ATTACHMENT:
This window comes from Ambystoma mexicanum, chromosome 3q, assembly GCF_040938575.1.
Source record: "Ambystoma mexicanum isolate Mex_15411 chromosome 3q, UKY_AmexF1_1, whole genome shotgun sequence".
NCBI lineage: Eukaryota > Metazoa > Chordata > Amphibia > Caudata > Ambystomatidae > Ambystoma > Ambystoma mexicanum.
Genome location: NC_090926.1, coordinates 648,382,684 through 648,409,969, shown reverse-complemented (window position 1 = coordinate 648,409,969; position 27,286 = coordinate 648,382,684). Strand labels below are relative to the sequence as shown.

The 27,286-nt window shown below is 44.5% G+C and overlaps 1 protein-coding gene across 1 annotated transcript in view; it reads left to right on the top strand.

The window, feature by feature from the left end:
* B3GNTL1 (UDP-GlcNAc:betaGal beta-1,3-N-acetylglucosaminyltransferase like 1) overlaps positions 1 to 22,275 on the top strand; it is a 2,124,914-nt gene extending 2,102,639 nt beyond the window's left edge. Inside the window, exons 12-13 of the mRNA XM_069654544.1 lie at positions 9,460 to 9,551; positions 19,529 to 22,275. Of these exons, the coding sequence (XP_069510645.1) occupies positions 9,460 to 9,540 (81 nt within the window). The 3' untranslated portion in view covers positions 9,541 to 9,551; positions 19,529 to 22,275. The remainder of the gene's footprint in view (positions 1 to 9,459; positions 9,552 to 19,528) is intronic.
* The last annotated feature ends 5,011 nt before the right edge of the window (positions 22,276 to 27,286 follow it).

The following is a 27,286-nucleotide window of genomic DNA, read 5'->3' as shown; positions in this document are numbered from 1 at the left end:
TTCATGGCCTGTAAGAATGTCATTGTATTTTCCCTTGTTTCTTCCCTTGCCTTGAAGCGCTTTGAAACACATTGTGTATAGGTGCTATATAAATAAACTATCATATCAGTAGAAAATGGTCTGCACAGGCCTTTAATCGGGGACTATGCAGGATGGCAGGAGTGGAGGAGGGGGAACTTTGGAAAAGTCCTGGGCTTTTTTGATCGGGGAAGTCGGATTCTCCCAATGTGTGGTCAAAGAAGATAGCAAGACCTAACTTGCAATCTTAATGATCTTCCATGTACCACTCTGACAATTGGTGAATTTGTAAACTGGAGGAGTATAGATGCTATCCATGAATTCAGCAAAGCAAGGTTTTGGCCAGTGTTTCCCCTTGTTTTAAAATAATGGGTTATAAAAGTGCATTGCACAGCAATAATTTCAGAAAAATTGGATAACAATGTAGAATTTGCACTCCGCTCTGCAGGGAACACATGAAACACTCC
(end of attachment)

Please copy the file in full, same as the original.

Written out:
This window comes from Ambystoma mexicanum, chromosome 3q, assembly GCF_040938575.1.
Source record: "Ambystoma mexicanum isolate Mex_15411 chromosome 3q, UKY_AmexF1_1, whole genome shotgun sequence".
NCBI lineage: Eukaryota > Metazoa > Chordata > Amphibia > Caudata > Ambystomatidae > Ambystoma > Ambystoma mexicanum.
Genome location: NC_090926.1, coordinates 648,382,684 through 648,409,969, shown reverse-complemented (window position 1 = coordinate 648,409,969; position 27,286 = coordinate 648,382,684). Strand labels below are relative to the sequence as shown.

The 27,286-nt window shown below is 44.5% G+C and overlaps 1 protein-coding gene across 1 annotated transcript in view; it reads left to right on the top strand.

The window, feature by feature from the left end:
* B3GNTL1 (UDP-GlcNAc:betaGal beta-1,3-N-acetylglucosaminyltransferase like 1) overlaps positions 1 to 22,275 on the top strand; it is a 2,124,914-nt gene extending 2,102,639 nt beyond the window's left edge. Inside the window, exons 12-13 of the mRNA XM_069654544.1 lie at positions 9,460 to 9,551; positions 19,529 to 22,275. Of these exons, the coding sequence (XP_069510645.1) occupies positions 9,460 to 9,540 (81 nt within the window). The 3' untranslated portion in view covers positions 9,541 to 9,551; positions 19,529 to 22,275. The remainder of the gene's footprint in view (positions 1 to 9,459; positions 9,552 to 19,528) is intronic.
* The last annotated feature ends 5,011 nt before the right edge of the window (positions 22,276 to 27,286 follow it).

The following is a 27,286-nucleotide window of genomic DNA, read 5'->3' as shown; positions in this document are numbered from 1 at the left end:
TTCATGGCCTGTAAGAATGTCATTGTATTTTCCCTTGTTTCTTCCCTTGCCTTGAAGCGCTTTGAAACACATTGTGTATAGGTGCTATATAAATAAACTATCATATCAGTAGAAAATGGTCTGCACAGGCCTTTAATCGGGGACTATGCAGGATGGCAGGAGTGGAGGAGGGGGAACTTTGGAAAAGTCCTGGGCTTTTTTGATCGGGGAAGTCGGATTCTCCCAATGTGTGGTCAAAGAAGATAGCAAGACCTAACTTGCAATCTTAATGATCTTCCATGTACCACTCTGACAATTGGTGAATTTGTAAACTGGAGGAGTATAGATGCTATCCATGAATTCAGCAAAGCAAGGTTTTGGCCAGTGTTTCCCCTTGTTTTAAAATAATGGGTTATAAAAGTGCATTGCACAGCAATAATTTCAGAAAAATTGGATAACAATGTAGAATTTGCACTCCGCTCTGCAGGGAACACATGAAACACTCC